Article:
Sportfishing Industry Sees Opportunities, Concerns in New Seafood Executive Order

Federal government seeks to expand U.S. aquaculture and commercial fishing

A new Executive Order aimed at increasing U.S. seafood markets received a mixed response from the American Sportfishing Association (ASA), the trade association representing the recreational fishing industry, and Coastal Conservation Association (CCA), the largest marine resource conservation organization in the country.

According to a statement from the White House, President Trump’s “Executive Order on Promoting American Seafood Competitiveness and Economic Growth”, instructs federal agencies to expand sustainable seafood production in the United States, including:

  • Furthering more efficient and predictable aquaculture permitting processes
  • Accelerating regulatory reform to maximize commercial fishing
  • Upholding common-sense restrictions on seafood imports that do not meet American standards.

“We support the Trump Administration’s goal of developing a stronger U.S. aquaculture industry,” said Gary Zurn, senior vice president – Industry Relations at Big Rock Sports, and ASA’s Government Affairs Committee Chairman. “Well-regulated and environmentally sustainable aquaculture provides a tremendous opportunity to produce more U.S. jobs and provide an additional food source without putting additional pressure on wild stocks that are so important to recreational anglers.”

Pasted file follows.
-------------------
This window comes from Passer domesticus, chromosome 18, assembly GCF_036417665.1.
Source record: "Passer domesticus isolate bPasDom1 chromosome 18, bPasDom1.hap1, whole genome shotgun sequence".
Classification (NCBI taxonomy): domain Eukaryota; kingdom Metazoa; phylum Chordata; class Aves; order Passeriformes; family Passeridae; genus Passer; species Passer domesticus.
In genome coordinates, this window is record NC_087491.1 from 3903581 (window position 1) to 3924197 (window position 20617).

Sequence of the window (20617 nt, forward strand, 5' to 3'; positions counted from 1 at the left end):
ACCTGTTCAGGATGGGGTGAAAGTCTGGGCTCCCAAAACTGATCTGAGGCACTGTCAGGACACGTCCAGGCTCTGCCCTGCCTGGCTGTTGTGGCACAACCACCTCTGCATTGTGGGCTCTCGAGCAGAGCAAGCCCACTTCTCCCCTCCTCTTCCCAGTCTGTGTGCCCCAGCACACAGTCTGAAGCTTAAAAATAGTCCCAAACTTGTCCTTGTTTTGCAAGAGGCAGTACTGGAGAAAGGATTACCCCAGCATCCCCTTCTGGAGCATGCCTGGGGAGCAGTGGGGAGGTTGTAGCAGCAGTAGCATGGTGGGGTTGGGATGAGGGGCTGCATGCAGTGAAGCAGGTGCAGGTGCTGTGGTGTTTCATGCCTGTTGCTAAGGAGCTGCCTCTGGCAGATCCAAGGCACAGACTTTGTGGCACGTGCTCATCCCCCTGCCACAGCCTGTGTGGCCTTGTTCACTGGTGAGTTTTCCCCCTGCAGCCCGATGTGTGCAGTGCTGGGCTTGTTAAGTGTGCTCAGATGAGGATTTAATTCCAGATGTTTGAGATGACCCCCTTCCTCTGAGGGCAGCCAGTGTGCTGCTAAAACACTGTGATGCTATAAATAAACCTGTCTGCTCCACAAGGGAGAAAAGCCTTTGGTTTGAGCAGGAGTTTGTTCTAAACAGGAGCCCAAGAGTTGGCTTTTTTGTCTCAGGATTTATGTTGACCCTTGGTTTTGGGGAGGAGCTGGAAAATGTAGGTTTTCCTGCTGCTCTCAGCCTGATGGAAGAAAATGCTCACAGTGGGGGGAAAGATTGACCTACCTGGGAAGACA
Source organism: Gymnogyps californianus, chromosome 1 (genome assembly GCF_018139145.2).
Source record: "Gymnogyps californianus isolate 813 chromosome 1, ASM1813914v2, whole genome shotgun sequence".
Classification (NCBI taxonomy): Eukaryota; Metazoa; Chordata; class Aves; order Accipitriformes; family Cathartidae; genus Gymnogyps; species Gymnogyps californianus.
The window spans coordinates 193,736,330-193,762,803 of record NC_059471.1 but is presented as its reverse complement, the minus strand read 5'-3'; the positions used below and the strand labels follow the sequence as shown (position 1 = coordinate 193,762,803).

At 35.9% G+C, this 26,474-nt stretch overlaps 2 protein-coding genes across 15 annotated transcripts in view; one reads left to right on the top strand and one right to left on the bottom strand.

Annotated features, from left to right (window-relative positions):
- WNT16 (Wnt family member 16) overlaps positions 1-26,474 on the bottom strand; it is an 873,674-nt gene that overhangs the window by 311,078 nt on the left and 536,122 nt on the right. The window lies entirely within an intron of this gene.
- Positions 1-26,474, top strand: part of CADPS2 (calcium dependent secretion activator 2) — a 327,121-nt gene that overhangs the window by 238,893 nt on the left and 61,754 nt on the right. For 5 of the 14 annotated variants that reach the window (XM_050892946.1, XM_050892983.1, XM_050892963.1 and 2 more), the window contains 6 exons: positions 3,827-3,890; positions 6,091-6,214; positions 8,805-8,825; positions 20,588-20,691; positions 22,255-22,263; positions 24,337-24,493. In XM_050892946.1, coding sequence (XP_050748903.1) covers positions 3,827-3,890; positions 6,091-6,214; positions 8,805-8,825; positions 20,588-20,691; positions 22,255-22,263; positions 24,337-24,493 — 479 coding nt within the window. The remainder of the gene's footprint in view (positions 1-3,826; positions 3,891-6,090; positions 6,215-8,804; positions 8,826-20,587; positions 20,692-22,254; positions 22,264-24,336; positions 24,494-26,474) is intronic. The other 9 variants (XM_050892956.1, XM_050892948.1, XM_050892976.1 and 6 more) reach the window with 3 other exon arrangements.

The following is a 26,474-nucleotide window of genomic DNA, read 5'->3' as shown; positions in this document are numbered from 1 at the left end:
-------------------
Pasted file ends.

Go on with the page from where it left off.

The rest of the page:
“Ideally, a properly managed national aquaculture program could greatly reduce or eliminate destructive commercial fishing gear and associated bycatch from America’s marine waters while producing domestically raised seafood,” said Bill Bird, chairman of CCA’s national government relations committee.

ASA and CCA have both developed Position Statements on Offshore Aquaculture, which express support for continued development of comprehensive legislation and technological innovation that could provide the appropriate legal and regulatory protections for the permitting of commercial aquaculture facilities. The position statements also recommend robust safeguards to avoid potential risks associated with aquaculture, including pollution, introduction of non-native species and loss of recreational access.

“The sportfishing industry looks forward to working with the Administration, including through the public processes set forth in this Executive Order, to ensure that the nation’s aquaculture program continues to develop in an economically and environmentally sound manner,” said Zurn.

In addition to its focus on aquaculture, the Executive Order requires each Regional Fishery Management Council to identify actions to reduce burdens on domestic fishing and to increase production within sustainable fisheries, including a proposal for initiating each recommended action within one year.

“Nearly all U.S. federal marine fisheries are managed at maximum sustainable yield,” said Mike Leonard, ASA’s vice president of Government Affairs. “Unlike so many recreational fisheries, in which access is limited by poor data and inappropriate management approaches, there’s not much room to increase commercial harvest without risking overfishing.”

“While federal law provides protections against overfishing, we’re still concerned that requiring fishery managers to ‘increase production’ may come at the expense of conservation and recreational fishing. We would strongly object to any actions that would increase unsustainable commercial fishing practices or reduce recreational fishing access,” said Leonard.

“There is the potential for NOAA Fisheries to interpret this order as encouraging increased use of destructive commercial fishing gears such as longlines, gill nets and trawls, which would be a tremendous step backwards for marine conservation,” said Ted Venker, conservation director for CCA. “This is an opportunity to chart a new future for domestic seafood production and should not be wasted on enhancing the worst fishing practices of the past.”

Kevin Hickson

Author Kevin Hickson

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